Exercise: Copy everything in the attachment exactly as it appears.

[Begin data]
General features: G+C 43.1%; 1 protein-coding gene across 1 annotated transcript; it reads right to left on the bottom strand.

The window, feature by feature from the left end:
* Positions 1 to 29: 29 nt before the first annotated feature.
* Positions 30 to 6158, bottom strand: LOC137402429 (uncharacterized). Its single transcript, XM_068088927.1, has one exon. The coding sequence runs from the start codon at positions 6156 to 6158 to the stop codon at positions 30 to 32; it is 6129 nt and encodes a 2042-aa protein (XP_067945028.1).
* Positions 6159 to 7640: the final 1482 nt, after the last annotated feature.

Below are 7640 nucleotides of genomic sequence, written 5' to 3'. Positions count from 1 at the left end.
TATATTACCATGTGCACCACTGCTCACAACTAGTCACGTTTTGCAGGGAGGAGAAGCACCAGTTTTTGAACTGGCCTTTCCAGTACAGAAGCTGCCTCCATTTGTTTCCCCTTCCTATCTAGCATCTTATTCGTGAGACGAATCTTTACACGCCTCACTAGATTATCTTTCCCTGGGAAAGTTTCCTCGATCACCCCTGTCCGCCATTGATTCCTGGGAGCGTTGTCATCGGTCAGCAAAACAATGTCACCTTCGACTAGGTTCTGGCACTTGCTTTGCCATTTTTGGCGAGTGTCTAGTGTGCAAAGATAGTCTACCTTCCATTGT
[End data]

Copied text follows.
General features: G+C 43.1%; 1 protein-coding gene across 1 annotated transcript; it reads right to left on the bottom strand.

The window, feature by feature from the left end:
* Positions 1 to 29: 29 nt before the first annotated feature.
* Positions 30 to 6158, bottom strand: LOC137402429 (uncharacterized). Its single transcript, XM_068088927.1, has one exon. The coding sequence runs from the start codon at positions 6156 to 6158 to the stop codon at positions 30 to 32; it is 6129 nt and encodes a 2042-aa protein (XP_067945028.1).
* Positions 6159 to 7640: the final 1482 nt, after the last annotated feature.

Below are 7640 nucleotides of genomic sequence, written 5' to 3'. Positions count from 1 at the left end.
TATATTACCATGTGCACCACTGCTCACAACTAGTCACGTTTTGCAGGGAGGAGAAGCACCAGTTTTTGAACTGGCCTTTCCAGTACAGAAGCTGCCTCCATTTGTTTCCCCTTCCTATCTAGCATCTTATTCGTGAGACGAATCTTTACACGCCTCACTAGATTATCTTTCCCTGGGAAAGTTTCCTCGATCACCCCTGTCCGCCATTGATTCCTGGGAGCGTTGTCATCGGTCAGCAAAACAATGTCACCTTCGACTAGGTTCTGGCACTTGCTTTGCCATTTTTGGCGAGTGTCTAGTGTGCAAAGATAGTCTACCTTCCATTGT